There was also a miniature castle in a park, could be a bus station if there was a road. A music school with open windows added to the ambiance, while a mad gardener was hacking away with a spade, mumbling to himself. No, that was a child, probably expelled from piano class, still might be a serial killer in the making. Allegedly, there was a Thomas Schütte around. And Hito Steyerl. The Schütte I found: A nuclear bunker (Nuclear Temple), oxidized over the years. Does it look like a minaret? It has a small opening on the bottom, and it’s hollow inside, but you could not get in, or only if it was you who filmed that video at LWL. Opposite are only the headquarters of an insurance company, astonishingly modest for that industry and the palaces we’re used to see them build (you need to do something with all that money!). Two sculptures are outside, a collection of tubes (Say “Hi” to high tubes?) and a bronze group. Neither is from Mrs Steyerl. She did something inside the building.
Upon arrival in Münster, and walking around the city centre, you wonder about all the cafés and restaurants, Münsteranians must love to sit in the sun eating ice cream and drinking coffee. But when later you arrive at lake Aa, looking forward to a well-deserved break, there is nothing but an Italian restaurant with a very limited menu, and no iced coffee, or cake. (No, that’s not an important critique, and not in any case relevant for Skulptur-Projekte.) And then, there are moments, when it’s all done right. At the entrance to a parking lot, a sign reads: “Entrance Skulptur-Projekte”. On that parking lot stands a house, painted on the outside, and with a door to get inside. That’s a sculpture by Peles Empire, a German collective named after a Romanian castle, not the god of football. Opposite, there’s more posters by Bunte, all linking to the same video. Now, the choice of Wi-Fi networks is confusing. The correct connection is neither “Opium den” nor “The spectre of communism”, “I like to shower naked”, or “Asocial network”, but something else that I did not note, deeply awed by Münster citizens’ creativity. Oh, that video? Technical, robotic, artificial hair getting combed by artificial hands. And Peles Empire? Fake, reconstructing fake facades, and print outs. Yes, that’s confusing. But it looks nice, and it feels right.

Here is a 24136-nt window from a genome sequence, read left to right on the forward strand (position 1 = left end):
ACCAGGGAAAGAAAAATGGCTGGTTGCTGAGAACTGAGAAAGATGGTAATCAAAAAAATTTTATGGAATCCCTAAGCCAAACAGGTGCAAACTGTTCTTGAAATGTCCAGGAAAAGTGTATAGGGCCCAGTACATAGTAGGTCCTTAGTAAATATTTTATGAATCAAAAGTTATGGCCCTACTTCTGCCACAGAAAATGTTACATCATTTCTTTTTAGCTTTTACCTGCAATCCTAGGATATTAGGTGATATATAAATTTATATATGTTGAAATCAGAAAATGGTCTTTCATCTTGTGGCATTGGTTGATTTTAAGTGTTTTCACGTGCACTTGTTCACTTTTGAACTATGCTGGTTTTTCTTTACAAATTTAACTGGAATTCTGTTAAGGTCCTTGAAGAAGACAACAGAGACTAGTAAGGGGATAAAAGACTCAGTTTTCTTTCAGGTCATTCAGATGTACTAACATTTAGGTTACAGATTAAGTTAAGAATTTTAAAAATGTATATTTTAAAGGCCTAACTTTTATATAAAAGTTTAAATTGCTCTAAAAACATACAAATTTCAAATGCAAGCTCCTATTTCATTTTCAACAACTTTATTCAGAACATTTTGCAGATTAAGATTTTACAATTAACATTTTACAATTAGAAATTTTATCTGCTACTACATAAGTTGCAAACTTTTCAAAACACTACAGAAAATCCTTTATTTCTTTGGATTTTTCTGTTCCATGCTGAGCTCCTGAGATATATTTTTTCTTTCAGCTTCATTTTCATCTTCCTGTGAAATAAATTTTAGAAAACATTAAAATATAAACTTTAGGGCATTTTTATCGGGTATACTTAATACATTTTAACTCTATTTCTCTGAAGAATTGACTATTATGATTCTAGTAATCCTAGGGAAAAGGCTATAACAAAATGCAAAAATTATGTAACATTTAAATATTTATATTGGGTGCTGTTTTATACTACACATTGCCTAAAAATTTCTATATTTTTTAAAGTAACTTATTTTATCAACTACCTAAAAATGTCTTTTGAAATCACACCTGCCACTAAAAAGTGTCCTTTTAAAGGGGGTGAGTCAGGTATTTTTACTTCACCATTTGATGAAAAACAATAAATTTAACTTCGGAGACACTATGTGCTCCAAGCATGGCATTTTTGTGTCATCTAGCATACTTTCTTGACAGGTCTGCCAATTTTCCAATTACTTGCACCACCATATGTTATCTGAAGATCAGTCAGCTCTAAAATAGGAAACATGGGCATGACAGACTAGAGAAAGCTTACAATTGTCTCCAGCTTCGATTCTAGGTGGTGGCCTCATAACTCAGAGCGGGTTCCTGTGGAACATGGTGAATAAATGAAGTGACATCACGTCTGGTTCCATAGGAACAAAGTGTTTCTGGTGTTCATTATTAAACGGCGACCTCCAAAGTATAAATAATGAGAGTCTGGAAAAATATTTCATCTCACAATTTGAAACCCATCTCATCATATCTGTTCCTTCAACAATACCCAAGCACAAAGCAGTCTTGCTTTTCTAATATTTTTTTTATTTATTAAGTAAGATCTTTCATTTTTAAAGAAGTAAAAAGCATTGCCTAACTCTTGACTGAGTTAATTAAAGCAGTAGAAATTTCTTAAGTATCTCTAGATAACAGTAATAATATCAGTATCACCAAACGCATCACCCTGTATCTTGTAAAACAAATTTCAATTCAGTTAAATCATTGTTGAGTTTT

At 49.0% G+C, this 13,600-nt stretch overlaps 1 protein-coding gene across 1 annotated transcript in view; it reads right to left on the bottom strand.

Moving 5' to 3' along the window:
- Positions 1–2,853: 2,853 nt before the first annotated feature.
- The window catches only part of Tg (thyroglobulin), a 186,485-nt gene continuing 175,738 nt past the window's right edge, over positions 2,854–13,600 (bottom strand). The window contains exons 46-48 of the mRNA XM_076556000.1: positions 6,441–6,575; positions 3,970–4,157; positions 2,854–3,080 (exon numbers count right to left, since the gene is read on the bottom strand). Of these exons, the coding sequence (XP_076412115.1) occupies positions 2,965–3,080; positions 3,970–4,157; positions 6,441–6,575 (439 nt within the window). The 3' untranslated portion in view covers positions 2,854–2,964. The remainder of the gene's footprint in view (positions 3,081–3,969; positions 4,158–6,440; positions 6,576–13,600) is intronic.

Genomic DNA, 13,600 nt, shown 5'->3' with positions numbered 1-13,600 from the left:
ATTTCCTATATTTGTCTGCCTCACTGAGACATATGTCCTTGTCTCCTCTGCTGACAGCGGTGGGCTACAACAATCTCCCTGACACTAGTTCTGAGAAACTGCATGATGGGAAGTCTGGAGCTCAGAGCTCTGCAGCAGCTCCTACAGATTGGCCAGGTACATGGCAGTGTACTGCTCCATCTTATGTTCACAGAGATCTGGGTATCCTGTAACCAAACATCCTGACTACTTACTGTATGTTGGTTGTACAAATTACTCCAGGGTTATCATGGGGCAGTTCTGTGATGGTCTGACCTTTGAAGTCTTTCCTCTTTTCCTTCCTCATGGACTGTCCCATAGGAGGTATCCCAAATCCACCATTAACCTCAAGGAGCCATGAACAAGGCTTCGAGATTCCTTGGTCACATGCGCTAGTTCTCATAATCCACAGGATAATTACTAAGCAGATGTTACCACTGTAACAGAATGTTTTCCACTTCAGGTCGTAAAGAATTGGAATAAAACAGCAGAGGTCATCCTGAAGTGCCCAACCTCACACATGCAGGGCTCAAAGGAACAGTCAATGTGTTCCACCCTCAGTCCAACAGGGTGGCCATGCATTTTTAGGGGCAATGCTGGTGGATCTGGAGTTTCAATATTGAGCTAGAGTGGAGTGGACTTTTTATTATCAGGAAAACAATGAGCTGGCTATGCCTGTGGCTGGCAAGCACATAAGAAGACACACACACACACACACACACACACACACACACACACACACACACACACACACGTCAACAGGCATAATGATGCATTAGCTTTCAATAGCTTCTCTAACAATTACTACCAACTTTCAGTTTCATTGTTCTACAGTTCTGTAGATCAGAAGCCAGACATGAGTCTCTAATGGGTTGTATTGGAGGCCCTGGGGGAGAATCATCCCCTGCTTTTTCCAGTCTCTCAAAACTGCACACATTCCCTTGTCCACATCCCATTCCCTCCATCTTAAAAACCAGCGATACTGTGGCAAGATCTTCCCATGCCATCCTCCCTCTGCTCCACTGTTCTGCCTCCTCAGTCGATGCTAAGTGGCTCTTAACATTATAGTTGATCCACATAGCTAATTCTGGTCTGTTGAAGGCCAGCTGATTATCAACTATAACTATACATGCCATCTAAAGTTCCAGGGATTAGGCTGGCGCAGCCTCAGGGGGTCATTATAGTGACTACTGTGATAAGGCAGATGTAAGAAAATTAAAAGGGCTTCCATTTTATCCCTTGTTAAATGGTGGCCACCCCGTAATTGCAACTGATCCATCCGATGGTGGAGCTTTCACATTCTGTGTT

A such sign is much amiss near LWL. Try a courtyard: They hid some works by Koki Tanaka there, close to a closed “Bible Museum” (it looks really strange – an installation itself?). A photo-sculpture, and videos of a support group, artists anonymous, or a self-awareness workshop, with people walking around, talking, drinking coffee, all very utterly important. Could be a Woody Allen film, minus the laughs, and the characters seem less likeable.
Alexandra Pirici‘s performance in the old town hall has actors singing and posing, first in the entree, later in a historic conference room, the wall adorned with historic exhibits nobody is paying attention to. The actors stubbornly do their stretching where they rehearsed it, and if a unfortunate visitor gets in their way, he must face the consequences. They are singing a capella, and multilingual, I understood “Rentrez chez vous, rentrez chez vous, rentrez chez vous” -“Anytime, Anytime, Anytime”. Might actually be Chinese. They lie down one on top of the other - less sexual than Erwin Wurm’s works, or MMA fights -, go to sleep, wake up again, and continue their wanderings. In between, and most important, they cite historical facts and today’s headlines. ... years ago that treaty was signed; ... kilometres from here, x and y did z. Here we are now (entertain us?), time and space from something. So what? Caution: It gets political.
At this point, I couldn’t go on. Münster vanquished me, I did not have the stamina. If you ask for advice: Buy the full catalogue (15€), but don’t go there. I only saw a fraction of works – but I got that catalogue. It does not include the “historic” works, but that’s a small prize to pay. It will spare you a lot of frustration, sweat, and nerves. And if, despite all warnings, you visit MSP’17, book a guided bike tour for 28 Euros, and pray your guide won’t get lost himself. Note to the art collector: There are no official limousine tours on offer, you'll need to book a flight for Alfred too, and buy a car here.
P.S.: Another missed business opportunity: Segway tours through Münster (if you can stand standing all day long).
Skulptur Projekte Münster 2017, 10 June-1 October 2017
World of Arts Magazine - Contemporary Art Criticism